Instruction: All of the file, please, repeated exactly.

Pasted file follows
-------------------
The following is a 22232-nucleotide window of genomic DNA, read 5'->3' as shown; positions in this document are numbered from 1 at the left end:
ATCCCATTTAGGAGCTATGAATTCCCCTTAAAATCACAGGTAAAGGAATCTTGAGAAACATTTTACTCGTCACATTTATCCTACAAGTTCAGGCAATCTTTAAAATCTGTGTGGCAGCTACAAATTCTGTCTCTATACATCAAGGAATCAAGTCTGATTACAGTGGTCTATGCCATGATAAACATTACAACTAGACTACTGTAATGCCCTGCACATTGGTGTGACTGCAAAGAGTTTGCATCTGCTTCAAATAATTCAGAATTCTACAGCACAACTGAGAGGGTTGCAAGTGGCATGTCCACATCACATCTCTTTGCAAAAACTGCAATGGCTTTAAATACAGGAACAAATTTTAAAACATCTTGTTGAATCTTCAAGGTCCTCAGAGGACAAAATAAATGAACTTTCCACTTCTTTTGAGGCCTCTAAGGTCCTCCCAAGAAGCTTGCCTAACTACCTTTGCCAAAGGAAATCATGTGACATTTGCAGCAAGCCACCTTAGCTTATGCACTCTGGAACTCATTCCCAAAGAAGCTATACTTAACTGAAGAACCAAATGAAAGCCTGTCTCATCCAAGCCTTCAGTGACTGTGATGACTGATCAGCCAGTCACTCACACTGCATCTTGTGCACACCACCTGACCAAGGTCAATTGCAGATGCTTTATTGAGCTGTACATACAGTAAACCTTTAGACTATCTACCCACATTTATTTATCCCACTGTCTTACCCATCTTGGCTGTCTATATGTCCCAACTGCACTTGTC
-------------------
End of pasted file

The following is a 22232-nucleotide window of genomic DNA, read 5'->3' as shown; positions in this document are numbered from 1 at the left end:
ATCCCATTTAGGAGCTATGAATTCCCCTTAAAATCACAGGTAAAGGAATCTTGAGAAACATTTTACTCGTCACATTTATCCTACAAGTTCAGGCAATCTTTAAAATCTGTGTGGCAGCTACAAATTCTGTCTCTATACATCAAGGAATCAAGTCTGATTACAGTGGTCTATGCCATGATAAACATTACAACTAGACTACTGTAATGCCCTGCACATTGGTGTGACTGCAAAGAGTTTGCATCTGCTTCAAATAATTCAGAATTCTACAGCACAACTGAGAGGGTTGCAAGTGGCATGTCCACATCACATCTCTTTGCAAAAACTGCAATGGCTTTAAATACAGGAACAAATTTTAAAACATCTTGTTGAATCTTCAAGGTCCTCAGAGGACAAAATAAATGAACTTTCCACTTCTTTTGAGGCCTCTAAGGTCCTCCCAAGAAGCTTGCCTAACTACCTTTGCCAAAGGAAATCATGTGACATTTGCAGCAAGCCACCTTAGCTTATGCACTCTGGAACTCATTCCCAAAGAAGCTATACTTAACTGAAGAACCAAATGAAAGCCTGTCTCATCCAAGCCTTCAGTGACTGTGATGACTGATCAGCCAGTCACTCACACTGCATCTTGTGCACACCACCTGACCAAGGTCAATTGCAGATGCTTTATTGAGCTGTACATACAGTAAACCTTTAGACTATCTACCCACATTTATTTATCCCACTGTCTTACCCATCTTGGCTGTCTATATGTCCCAACTGCACTTGTC